Ofsted savages apprenticeships

West Berkshire Training Consortium's Matt Garvey writes




Ofsted salvages apprenticeships

A hard-hitting Ofsted review of apprenticeships has poured scorn on those weak providers and employers offering low-quality apprenticeship programmes.

The report is uncomfortable for those eager to increase the number of apprenticeships when Ofsted believes that the quality of existing apprenticeships is insufficiently rigorous.

The report has identified key findings which include:

  • Young people still face too many barriers to becoming apprentices.
  • Schools and colleges are not promoting apprenticeships sufficiently to young people and their parents. As a result, too few young people, particularly the most able and those who have special educational needs and/or disabilities, become apprentices.
  • Employers did not make sufficient contributions to the costs of apprenticeships. Too few of the employers interviewed indicated that they paid the contribution expected from them for the costs of training apprentices. As a result, a large majority of apprenticeships for those aged 19 and over were underfunded, which contributed towards their lack of off-the-job training.
  • Small- and medium-sized enterprises were not sufficiently involved in apprenticeships. New Trailblazer apprenticeships are dominated by large employers. Small companies are not involved enough in developing the new frameworks or in taking on apprentices.
  • The quality of the apprenticeship provision reviewed during the survey was too variable and often poor. Some apprenticeships were of a high quality and provided young people with good training that enabled them to develop new skills and knowledge in specialist vocational areas. However, too much provision was weak and failed to provide sufficient training to develop substantial new skills.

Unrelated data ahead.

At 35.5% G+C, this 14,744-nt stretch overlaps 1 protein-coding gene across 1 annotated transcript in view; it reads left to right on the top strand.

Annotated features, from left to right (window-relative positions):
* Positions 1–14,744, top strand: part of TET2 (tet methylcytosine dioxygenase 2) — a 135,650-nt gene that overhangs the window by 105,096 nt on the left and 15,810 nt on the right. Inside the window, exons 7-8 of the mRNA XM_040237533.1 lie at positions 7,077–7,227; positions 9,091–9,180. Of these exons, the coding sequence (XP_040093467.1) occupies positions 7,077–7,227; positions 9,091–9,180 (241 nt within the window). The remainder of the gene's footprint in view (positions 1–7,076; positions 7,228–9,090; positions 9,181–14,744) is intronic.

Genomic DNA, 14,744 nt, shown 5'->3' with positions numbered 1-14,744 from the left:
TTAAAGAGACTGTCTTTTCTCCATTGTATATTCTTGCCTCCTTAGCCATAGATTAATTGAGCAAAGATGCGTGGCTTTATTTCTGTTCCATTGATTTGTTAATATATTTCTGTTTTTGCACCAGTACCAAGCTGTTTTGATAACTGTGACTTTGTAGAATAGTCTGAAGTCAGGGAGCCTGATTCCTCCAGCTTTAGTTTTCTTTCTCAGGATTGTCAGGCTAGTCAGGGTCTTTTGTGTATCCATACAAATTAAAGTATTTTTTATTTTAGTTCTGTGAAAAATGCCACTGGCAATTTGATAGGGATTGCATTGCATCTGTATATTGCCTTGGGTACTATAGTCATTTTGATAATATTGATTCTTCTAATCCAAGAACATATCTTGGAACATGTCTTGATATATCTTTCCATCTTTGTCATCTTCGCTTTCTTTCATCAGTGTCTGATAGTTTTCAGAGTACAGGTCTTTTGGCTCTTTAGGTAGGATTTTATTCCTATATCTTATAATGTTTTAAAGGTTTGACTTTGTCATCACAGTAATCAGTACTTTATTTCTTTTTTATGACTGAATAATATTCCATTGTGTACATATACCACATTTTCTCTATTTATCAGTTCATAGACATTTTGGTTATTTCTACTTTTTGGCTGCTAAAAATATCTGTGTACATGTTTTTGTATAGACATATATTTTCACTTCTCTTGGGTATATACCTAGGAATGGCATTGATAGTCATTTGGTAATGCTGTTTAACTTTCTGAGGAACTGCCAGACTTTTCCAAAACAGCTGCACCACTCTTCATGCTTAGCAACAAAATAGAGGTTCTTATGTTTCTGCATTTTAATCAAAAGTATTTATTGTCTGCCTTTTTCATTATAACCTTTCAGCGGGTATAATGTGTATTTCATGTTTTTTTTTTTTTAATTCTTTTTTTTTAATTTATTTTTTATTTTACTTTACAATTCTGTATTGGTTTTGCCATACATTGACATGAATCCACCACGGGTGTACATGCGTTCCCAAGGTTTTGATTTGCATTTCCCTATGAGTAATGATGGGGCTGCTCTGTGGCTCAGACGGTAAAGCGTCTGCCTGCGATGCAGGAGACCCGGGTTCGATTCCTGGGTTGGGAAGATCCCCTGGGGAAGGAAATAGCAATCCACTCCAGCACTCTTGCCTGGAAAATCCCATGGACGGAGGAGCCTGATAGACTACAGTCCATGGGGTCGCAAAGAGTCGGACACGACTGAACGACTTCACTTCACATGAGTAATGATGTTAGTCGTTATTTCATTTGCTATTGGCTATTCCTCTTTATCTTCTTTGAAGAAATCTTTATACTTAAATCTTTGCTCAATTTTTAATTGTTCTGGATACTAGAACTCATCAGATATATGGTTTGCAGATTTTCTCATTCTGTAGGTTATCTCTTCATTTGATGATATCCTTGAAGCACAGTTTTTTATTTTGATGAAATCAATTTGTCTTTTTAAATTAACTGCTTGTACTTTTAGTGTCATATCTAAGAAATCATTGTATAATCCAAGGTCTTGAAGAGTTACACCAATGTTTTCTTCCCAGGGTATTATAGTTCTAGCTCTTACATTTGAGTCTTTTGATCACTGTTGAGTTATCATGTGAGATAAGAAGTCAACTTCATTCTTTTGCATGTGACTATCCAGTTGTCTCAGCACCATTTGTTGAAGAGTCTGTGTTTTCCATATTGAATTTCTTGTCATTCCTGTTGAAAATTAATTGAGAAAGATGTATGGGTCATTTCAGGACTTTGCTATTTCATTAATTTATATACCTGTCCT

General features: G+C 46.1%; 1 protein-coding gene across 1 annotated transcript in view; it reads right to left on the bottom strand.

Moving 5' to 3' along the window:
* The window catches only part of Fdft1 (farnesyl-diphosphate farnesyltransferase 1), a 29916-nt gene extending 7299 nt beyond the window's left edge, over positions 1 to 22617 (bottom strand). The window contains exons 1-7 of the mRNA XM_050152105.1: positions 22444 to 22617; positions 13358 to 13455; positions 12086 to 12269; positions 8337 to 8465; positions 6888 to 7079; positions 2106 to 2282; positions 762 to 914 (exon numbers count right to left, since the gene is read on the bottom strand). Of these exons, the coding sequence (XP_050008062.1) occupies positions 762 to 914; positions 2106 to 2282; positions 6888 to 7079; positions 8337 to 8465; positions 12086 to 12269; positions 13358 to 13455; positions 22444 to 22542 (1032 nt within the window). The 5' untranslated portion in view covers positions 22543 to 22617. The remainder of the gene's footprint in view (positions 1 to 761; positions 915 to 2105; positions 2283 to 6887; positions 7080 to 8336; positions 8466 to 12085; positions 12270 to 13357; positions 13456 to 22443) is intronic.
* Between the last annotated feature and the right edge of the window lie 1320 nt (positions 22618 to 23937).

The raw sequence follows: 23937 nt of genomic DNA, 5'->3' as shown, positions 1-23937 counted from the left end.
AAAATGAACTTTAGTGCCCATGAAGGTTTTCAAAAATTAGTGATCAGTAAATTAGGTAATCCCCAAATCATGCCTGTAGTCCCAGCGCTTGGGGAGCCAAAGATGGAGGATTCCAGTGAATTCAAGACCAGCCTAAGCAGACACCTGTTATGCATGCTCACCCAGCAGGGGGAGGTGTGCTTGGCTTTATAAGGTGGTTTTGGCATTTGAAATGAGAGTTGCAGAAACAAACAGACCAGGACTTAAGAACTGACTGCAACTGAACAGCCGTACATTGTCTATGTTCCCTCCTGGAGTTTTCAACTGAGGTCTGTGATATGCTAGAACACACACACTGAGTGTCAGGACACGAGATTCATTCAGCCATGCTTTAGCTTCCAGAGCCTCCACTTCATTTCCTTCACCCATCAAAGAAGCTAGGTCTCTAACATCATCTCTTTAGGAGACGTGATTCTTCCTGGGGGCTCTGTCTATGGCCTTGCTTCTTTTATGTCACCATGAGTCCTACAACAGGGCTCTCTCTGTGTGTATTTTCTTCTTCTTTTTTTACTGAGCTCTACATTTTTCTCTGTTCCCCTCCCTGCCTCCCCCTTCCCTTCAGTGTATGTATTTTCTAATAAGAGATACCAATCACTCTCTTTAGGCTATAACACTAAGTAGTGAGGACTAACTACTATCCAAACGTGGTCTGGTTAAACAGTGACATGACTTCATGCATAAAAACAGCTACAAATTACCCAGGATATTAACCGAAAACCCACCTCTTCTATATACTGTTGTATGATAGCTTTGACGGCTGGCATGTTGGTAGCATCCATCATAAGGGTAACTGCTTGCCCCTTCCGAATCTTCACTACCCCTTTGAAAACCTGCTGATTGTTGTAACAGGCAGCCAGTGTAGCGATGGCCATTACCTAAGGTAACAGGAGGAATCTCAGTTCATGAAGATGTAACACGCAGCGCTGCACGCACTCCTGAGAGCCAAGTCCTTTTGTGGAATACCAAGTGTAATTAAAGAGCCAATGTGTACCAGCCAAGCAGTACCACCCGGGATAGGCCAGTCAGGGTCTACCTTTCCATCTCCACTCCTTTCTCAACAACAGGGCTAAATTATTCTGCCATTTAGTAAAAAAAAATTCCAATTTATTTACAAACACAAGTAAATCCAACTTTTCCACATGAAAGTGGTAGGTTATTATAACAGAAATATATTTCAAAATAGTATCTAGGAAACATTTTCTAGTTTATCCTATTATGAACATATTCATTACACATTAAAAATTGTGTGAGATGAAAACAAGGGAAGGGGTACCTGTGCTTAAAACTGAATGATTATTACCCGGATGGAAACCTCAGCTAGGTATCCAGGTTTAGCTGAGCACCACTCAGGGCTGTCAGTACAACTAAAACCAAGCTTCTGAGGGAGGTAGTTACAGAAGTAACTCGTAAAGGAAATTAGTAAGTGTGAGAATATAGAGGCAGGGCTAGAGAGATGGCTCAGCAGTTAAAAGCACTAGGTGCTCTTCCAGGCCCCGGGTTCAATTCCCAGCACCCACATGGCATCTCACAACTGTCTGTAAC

While it is hard to argue with most of the survey, in my opinion Ofsted and the government has failed to deal with the poor colleges and providers about which this report rails.

Success rates for apprentices have fallen five per cent in three years. This trend would be a national outrage if it had been repeated in GCSE or A-level results.

Sadly it has gone largely unreported and for those responsible far from being sanctioned they have sometimes been rewarded with even larger pots of funding.

Employers currently or potentially involved with apprenticeships should investigate their college or provider’s success rates over the last three years.

Do the rates go up or down and what does that say about the quality of the provision on offer?

Make informed decisions so that your business isn’t shackled to a poor apprenticeship provider as identified in this latest Ofsted report.

If you would like any further information then please contact me, Matt Garvey on matt@wbtc-uk.com

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